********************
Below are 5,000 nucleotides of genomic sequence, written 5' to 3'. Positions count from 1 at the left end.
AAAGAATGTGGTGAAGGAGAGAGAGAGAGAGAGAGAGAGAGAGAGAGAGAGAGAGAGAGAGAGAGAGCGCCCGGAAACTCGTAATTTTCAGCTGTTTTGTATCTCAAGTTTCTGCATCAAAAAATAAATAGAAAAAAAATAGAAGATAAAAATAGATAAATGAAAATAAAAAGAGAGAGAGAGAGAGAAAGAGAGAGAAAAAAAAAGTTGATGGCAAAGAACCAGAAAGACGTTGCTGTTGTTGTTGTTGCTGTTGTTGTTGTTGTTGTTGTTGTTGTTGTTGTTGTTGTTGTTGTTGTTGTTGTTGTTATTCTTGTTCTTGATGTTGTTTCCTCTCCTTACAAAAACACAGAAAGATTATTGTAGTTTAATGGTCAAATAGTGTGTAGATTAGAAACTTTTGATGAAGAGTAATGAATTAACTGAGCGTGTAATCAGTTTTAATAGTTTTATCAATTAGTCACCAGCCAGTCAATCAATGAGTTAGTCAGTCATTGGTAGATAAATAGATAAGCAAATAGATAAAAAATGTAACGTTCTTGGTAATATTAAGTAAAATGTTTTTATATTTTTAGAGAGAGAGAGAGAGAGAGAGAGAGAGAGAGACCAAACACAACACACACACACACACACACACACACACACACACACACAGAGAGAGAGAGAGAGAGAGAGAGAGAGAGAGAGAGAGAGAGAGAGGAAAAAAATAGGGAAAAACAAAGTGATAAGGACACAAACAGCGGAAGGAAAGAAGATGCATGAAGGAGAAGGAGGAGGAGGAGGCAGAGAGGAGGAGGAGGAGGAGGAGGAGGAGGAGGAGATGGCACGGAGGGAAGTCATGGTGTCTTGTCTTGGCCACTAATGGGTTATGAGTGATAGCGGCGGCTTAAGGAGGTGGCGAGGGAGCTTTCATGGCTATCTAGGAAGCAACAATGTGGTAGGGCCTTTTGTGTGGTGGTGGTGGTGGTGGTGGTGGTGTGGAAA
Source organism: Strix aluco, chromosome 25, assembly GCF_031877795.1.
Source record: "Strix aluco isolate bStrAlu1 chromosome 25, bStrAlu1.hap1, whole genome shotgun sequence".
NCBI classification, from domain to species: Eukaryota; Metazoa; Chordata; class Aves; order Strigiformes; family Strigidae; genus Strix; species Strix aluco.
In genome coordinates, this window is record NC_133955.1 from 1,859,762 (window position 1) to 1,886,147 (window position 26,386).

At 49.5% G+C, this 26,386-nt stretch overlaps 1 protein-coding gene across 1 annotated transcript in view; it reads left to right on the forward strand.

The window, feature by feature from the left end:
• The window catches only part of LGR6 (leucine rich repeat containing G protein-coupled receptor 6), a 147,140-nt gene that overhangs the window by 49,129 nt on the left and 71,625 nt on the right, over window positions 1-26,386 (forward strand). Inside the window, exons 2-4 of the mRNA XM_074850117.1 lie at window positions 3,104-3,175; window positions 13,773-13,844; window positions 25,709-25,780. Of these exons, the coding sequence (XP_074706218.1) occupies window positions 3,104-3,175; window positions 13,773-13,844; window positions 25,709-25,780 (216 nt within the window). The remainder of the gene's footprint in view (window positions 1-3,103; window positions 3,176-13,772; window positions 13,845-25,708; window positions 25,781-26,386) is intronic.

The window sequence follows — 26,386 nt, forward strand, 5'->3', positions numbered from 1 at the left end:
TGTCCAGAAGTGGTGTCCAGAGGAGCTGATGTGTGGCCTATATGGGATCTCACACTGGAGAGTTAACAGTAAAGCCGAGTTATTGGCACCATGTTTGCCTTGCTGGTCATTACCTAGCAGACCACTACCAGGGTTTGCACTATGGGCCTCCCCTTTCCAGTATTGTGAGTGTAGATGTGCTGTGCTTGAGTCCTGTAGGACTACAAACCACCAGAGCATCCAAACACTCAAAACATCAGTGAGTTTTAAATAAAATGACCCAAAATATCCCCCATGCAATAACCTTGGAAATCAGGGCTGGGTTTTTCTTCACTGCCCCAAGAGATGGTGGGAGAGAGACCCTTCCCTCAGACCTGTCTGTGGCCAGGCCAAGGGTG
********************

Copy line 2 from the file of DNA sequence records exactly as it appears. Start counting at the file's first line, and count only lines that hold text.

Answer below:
AAAGAATGTGGTGAAGGAGAGAGAGAGAGAGAGAGAGAGAGAGAGAGAGAGAGAGAGAGAGAGAGAGCGCCCGGAAACTCGTAATTTTCAGCTGTTTTGTATCTCAAGTTTCTGCATCAAAAAATAAATAGAAAAAAAATAGAAGATAAAAATAGATAAATGAAAATAAAAAGAGAGAGAGAGAGAGAAAGAGAGAGAAAAAAAAAGTTGATGGCAAAGAACCAGAAAGACGTTGCTGTTGTTGTTGTTGCTGTTGTTGTTGTTGTTGTTGTTGTTGTTGTTGTTGTTGTTGTTGTTGTTGTTGTTGTTATTCTTGTTCTTGATGTTGTTTCCTCTCCTTACAAAAACACAGAAAGATTATTGTAGTTTAATGGTCAAATAGTGTGTAGATTAGAAACTTTTGATGAAGAGTAATGAATTAACTGAGCGTGTAATCAGTTTTAATAGTTTTATCAATTAGTCACCAGCCAGTCAATCAATGAGTTAGTCAGTCATTGGTAGATAAATAGATAAGCAAATAGATAAAAAATGTAACGTTCTTGGTAATATTAAGTAAAATGTTTTTATATTTTTAGAGAGAGAGAGAGAGAGAGAGAGAGAGAGAGACCAAACACAACACACACACACACACACACACACACACACACACACACAGAGAGAGAGAGAGAGAGAGAGAGAGAGAGAGAGAGAGAGAGAGAGGAAAAAAATAGGGAAAAACAAAGTGATAAGGACACAAACAGCGGAAGGAAAGAAGATGCATGAAGGAGAAGGAGGAGGAGGAGGCAGAGAGGAGGAGGAGGAGGAGGAGGAGGAGGAGGAGATGGCACGGAGGGAAGTCATGGTGTCTTGTCTTGGCCACTAATGGGTTATGAGTGATAGCGGCGGCTTAAGGAGGTGGCGAGGGAGCTTTCATGGCTATCTAGGAAGCAACAATGTGGTAGGGCCTTTTGTGTGGTGGTGGTGGTGGTGGTGGTGGTGTGGAAA